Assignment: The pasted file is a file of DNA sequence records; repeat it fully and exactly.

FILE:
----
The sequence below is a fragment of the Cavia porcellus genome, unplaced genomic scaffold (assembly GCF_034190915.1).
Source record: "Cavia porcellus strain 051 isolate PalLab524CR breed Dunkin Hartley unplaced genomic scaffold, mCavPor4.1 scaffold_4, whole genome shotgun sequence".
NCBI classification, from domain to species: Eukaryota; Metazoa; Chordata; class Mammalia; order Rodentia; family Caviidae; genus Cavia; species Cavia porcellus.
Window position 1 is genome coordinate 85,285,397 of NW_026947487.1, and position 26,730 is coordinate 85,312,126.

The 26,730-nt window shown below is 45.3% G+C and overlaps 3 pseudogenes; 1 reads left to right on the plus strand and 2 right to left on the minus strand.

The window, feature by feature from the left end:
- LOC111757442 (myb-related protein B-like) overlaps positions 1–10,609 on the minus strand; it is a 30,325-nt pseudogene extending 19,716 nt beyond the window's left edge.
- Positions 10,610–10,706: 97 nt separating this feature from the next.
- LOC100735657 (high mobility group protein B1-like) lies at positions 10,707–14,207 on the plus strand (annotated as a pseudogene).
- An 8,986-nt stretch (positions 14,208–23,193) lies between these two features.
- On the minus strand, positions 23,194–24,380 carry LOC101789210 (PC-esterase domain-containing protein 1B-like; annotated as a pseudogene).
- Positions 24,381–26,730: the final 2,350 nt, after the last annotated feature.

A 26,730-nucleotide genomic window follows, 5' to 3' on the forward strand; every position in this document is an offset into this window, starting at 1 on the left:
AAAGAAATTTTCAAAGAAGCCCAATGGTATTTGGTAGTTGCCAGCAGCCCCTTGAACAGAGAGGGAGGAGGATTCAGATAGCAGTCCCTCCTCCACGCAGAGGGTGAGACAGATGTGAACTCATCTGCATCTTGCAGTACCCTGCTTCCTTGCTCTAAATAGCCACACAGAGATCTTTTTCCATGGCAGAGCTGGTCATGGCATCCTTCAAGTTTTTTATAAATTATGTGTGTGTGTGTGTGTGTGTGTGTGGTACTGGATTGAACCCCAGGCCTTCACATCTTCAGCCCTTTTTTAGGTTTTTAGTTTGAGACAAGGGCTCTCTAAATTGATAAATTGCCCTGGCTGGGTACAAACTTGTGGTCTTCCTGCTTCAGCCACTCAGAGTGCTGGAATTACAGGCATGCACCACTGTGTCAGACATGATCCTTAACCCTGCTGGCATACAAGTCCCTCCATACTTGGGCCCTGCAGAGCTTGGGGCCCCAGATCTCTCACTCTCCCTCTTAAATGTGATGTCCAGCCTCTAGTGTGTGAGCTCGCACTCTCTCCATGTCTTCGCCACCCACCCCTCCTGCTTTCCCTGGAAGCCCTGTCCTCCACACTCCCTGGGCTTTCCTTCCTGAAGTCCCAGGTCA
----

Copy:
The sequence below is a fragment of the Cavia porcellus genome, unplaced genomic scaffold (assembly GCF_034190915.1).
Source record: "Cavia porcellus strain 051 isolate PalLab524CR breed Dunkin Hartley unplaced genomic scaffold, mCavPor4.1 scaffold_4, whole genome shotgun sequence".
NCBI classification, from domain to species: Eukaryota; Metazoa; Chordata; class Mammalia; order Rodentia; family Caviidae; genus Cavia; species Cavia porcellus.
Window position 1 is genome coordinate 85,285,397 of NW_026947487.1, and position 26,730 is coordinate 85,312,126.

The 26,730-nt window shown below is 45.3% G+C and overlaps 3 pseudogenes; 1 reads left to right on the plus strand and 2 right to left on the minus strand.

The window, feature by feature from the left end:
- LOC111757442 (myb-related protein B-like) overlaps positions 1–10,609 on the minus strand; it is a 30,325-nt pseudogene extending 19,716 nt beyond the window's left edge.
- Positions 10,610–10,706: 97 nt separating this feature from the next.
- LOC100735657 (high mobility group protein B1-like) lies at positions 10,707–14,207 on the plus strand (annotated as a pseudogene).
- An 8,986-nt stretch (positions 14,208–23,193) lies between these two features.
- On the minus strand, positions 23,194–24,380 carry LOC101789210 (PC-esterase domain-containing protein 1B-like; annotated as a pseudogene).
- Positions 24,381–26,730: the final 2,350 nt, after the last annotated feature.

A 26,730-nucleotide genomic window follows, 5' to 3' on the forward strand; every position in this document is an offset into this window, starting at 1 on the left:
AAAGAAATTTTCAAAGAAGCCCAATGGTATTTGGTAGTTGCCAGCAGCCCCTTGAACAGAGAGGGAGGAGGATTCAGATAGCAGTCCCTCCTCCACGCAGAGGGTGAGACAGATGTGAACTCATCTGCATCTTGCAGTACCCTGCTTCCTTGCTCTAAATAGCCACACAGAGATCTTTTTCCATGGCAGAGCTGGTCATGGCATCCTTCAAGTTTTTTATAAATTATGTGTGTGTGTGTGTGTGTGTGTGTGGTACTGGATTGAACCCCAGGCCTTCACATCTTCAGCCCTTTTTTAGGTTTTTAGTTTGAGACAAGGGCTCTCTAAATTGATAAATTGCCCTGGCTGGGTACAAACTTGTGGTCTTCCTGCTTCAGCCACTCAGAGTGCTGGAATTACAGGCATGCACCACTGTGTCAGACATGATCCTTAACCCTGCTGGCATACAAGTCCCTCCATACTTGGGCCCTGCAGAGCTTGGGGCCCCAGATCTCTCACTCTCCCTCTTAAATGTGATGTCCAGCCTCTAGTGTGTGAGCTCGCACTCTCTCCATGTCTTCGCCACCCACCCCTCCTGCTTTCCCTGGAAGCCCTGTCCTCCACACTCCCTGGGCTTTCCTTCCTGAAGTCCCAGGTCA